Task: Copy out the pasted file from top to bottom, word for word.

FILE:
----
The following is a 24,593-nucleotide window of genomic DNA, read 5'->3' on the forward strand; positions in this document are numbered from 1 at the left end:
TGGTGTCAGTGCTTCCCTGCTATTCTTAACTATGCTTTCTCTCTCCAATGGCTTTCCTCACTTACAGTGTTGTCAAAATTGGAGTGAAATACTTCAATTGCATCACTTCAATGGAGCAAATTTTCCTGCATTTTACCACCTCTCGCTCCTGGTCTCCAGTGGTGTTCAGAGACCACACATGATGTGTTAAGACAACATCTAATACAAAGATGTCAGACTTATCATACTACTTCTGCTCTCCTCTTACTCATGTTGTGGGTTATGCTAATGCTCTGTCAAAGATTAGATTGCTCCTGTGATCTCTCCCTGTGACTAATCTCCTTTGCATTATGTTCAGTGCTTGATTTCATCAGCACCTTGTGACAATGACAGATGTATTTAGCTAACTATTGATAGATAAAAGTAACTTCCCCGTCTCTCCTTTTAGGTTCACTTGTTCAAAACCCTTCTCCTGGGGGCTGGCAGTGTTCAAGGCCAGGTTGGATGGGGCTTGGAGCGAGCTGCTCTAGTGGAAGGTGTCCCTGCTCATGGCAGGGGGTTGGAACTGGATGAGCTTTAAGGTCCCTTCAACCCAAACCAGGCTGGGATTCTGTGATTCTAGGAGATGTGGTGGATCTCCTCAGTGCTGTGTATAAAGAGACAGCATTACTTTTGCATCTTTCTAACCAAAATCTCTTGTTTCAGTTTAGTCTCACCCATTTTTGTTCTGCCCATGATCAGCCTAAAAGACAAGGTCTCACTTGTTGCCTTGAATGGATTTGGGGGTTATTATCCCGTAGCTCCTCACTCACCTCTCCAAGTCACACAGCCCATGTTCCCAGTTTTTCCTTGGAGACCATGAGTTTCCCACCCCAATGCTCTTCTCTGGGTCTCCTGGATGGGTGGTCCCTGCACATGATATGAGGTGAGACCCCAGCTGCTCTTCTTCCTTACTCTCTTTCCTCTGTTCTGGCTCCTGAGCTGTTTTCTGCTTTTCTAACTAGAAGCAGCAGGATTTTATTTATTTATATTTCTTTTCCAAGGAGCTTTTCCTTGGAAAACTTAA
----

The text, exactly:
The following is a 24,593-nucleotide window of genomic DNA, read 5'->3' on the forward strand; positions in this document are numbered from 1 at the left end:
TGGTGTCAGTGCTTCCCTGCTATTCTTAACTATGCTTTCTCTCTCCAATGGCTTTCCTCACTTACAGTGTTGTCAAAATTGGAGTGAAATACTTCAATTGCATCACTTCAATGGAGCAAATTTTCCTGCATTTTACCACCTCTCGCTCCTGGTCTCCAGTGGTGTTCAGAGACCACACATGATGTGTTAAGACAACATCTAATACAAAGATGTCAGACTTATCATACTACTTCTGCTCTCCTCTTACTCATGTTGTGGGTTATGCTAATGCTCTGTCAAAGATTAGATTGCTCCTGTGATCTCTCCCTGTGACTAATCTCCTTTGCATTATGTTCAGTGCTTGATTTCATCAGCACCTTGTGACAATGACAGATGTATTTAGCTAACTATTGATAGATAAAAGTAACTTCCCCGTCTCTCCTTTTAGGTTCACTTGTTCAAAACCCTTCTCCTGGGGGCTGGCAGTGTTCAAGGCCAGGTTGGATGGGGCTTGGAGCGAGCTGCTCTAGTGGAAGGTGTCCCTGCTCATGGCAGGGGGTTGGAACTGGATGAGCTTTAAGGTCCCTTCAACCCAAACCAGGCTGGGATTCTGTGATTCTAGGAGATGTGGTGGATCTCCTCAGTGCTGTGTATAAAGAGACAGCATTACTTTTGCATCTTTCTAACCAAAATCTCTTGTTTCAGTTTAGTCTCACCCATTTTTGTTCTGCCCATGATCAGCCTAAAAGACAAGGTCTCACTTGTTGCCTTGAATGGATTTGGGGGTTATTATCCCGTAGCTCCTCACTCACCTCTCCAAGTCACACAGCCCATGTTCCCAGTTTTTCCTTGGAGACCATGAGTTTCCCACCCCAATGCTCTTCTCTGGGTCTCCTGGATGGGTGGTCCCTGCACATGATATGAGGTGAGACCCCAGCTGCTCTTCTTCCTTACTCTCTTTCCTCTGTTCTGGCTCCTGAGCTGTTTTCTGCTTTTCTAACTAGAAGCAGCAGGATTTTATTTATTTATATTTCTTTTCCAAGGAGCTTTTCCTTGGAAAACTTAA